After graduating from Cornell University, where she studied music and voice performance, Marilyn received a masters in music education from the New England Conservatory of Music. She had a successful career as a professional singer, pianist, and arranger, appearing with her quartet in Philadelphia, Atlantic City, and New York. While raising her two children, Marilyn was a driving force in developing a music curriculum for the Rashi School and she has also been a frequent cantorial soloist at Wellesley's Temple Beth Elohim.

When Nancy described the program to her, Marilyn said, "I can do this!" and she became the group's director.

Six years later, Marilyn's passion for the Tremble Clefs only gets stronger. "I have become emotionally attached to all the singers. To watch everyone come week after week, through the rain and the snow, with the challenges they face in just getting out of the house, is incredibly inspiring to me," says Marilyn. "The group is very close and everyone supports one another. There is a strong sense of community. They leave humming and with smiles on their faces. For a period of time each week they can forget about their immense challenges and just have fun. Their entire demeanors change once they start singing."

During practices and performances, Marilyn tries to reinforce some of the concepts of formal speech therapy, using vocal techniques specifically designed for people with Parkinson's. "One of the effects of Parkinson's is that people sometimes lose the ability to speak loudly and be heard properly. Singing helps them learn to project their voices. We work on breathing techniques, posture, enunciation, consonant and vowel production, phrasing, and dynamics, just as any chorus would. Rehearsals are run just as any chorus rehearsal. Musical elements are discussed and worked on, and it is the immersion into the music itself that has a profound effect on the singers, along with the experience of making music with others," explains Marilyn.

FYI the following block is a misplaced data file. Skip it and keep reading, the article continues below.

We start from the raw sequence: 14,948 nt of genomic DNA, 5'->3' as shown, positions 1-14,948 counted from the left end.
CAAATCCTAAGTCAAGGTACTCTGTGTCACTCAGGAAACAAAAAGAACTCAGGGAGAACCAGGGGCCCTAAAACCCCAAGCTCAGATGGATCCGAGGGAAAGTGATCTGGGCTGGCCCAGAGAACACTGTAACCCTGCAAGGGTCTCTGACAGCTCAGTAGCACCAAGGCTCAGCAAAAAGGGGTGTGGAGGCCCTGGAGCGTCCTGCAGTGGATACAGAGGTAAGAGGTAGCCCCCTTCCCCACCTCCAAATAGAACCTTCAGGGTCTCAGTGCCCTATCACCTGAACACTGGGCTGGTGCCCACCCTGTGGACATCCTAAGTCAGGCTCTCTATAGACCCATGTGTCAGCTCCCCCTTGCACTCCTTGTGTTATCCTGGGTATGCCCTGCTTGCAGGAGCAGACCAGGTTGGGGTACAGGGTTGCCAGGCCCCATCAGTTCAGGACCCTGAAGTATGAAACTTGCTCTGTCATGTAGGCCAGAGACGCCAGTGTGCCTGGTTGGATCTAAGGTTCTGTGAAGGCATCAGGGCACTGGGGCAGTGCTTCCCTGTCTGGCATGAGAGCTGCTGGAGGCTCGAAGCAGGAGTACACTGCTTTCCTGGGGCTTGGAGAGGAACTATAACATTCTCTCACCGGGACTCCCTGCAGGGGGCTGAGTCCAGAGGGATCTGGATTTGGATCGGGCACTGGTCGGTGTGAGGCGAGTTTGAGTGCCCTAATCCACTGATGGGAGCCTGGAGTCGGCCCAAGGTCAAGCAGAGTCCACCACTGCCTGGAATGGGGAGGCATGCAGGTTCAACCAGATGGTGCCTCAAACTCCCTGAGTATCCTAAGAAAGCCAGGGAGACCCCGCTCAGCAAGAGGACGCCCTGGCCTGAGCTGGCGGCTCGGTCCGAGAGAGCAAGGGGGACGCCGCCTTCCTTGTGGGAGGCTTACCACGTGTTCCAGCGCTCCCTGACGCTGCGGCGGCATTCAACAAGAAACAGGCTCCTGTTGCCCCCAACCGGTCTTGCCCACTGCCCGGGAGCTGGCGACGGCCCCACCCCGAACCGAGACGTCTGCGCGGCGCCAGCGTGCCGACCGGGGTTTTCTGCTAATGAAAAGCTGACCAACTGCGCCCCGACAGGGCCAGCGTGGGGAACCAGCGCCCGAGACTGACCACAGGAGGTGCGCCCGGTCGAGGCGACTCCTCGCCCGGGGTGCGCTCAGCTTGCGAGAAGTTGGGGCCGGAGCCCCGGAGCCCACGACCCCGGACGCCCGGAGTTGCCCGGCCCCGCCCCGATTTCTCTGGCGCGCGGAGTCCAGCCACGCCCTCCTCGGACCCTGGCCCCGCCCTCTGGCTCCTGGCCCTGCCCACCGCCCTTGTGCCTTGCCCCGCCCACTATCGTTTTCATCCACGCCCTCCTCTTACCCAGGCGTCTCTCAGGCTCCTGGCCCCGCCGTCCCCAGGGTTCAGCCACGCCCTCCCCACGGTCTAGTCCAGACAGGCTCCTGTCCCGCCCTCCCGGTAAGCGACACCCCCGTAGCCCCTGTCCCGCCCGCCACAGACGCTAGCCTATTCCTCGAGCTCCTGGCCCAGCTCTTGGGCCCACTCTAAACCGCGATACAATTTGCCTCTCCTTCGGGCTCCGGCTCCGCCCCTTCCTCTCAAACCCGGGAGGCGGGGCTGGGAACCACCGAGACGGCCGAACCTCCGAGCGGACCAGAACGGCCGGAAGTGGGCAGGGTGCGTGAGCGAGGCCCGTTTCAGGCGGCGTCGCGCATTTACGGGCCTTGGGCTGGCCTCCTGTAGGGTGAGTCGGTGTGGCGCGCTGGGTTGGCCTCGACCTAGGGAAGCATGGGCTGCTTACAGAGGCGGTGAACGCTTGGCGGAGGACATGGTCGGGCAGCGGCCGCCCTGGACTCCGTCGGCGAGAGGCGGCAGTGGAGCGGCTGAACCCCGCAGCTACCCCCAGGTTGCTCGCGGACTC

"Our participants notice an improvement in their ability to speak, thereby allowing them to be heard on the phone, for example, or participate in normal conversation. But it is the power of music expression at the heart of the Tremble Clefs," she adds.

Despite the challenges they face, Marilyn describes seeing spouses holding hands. "It's hard not to see the love and the dedication they have for one another. They motivate others to be positive in life and to play the hand that has been dealt to them as best as they possibly can. One woman, who lost her husband to Parkinson's, still sings in our chorus," she marvels.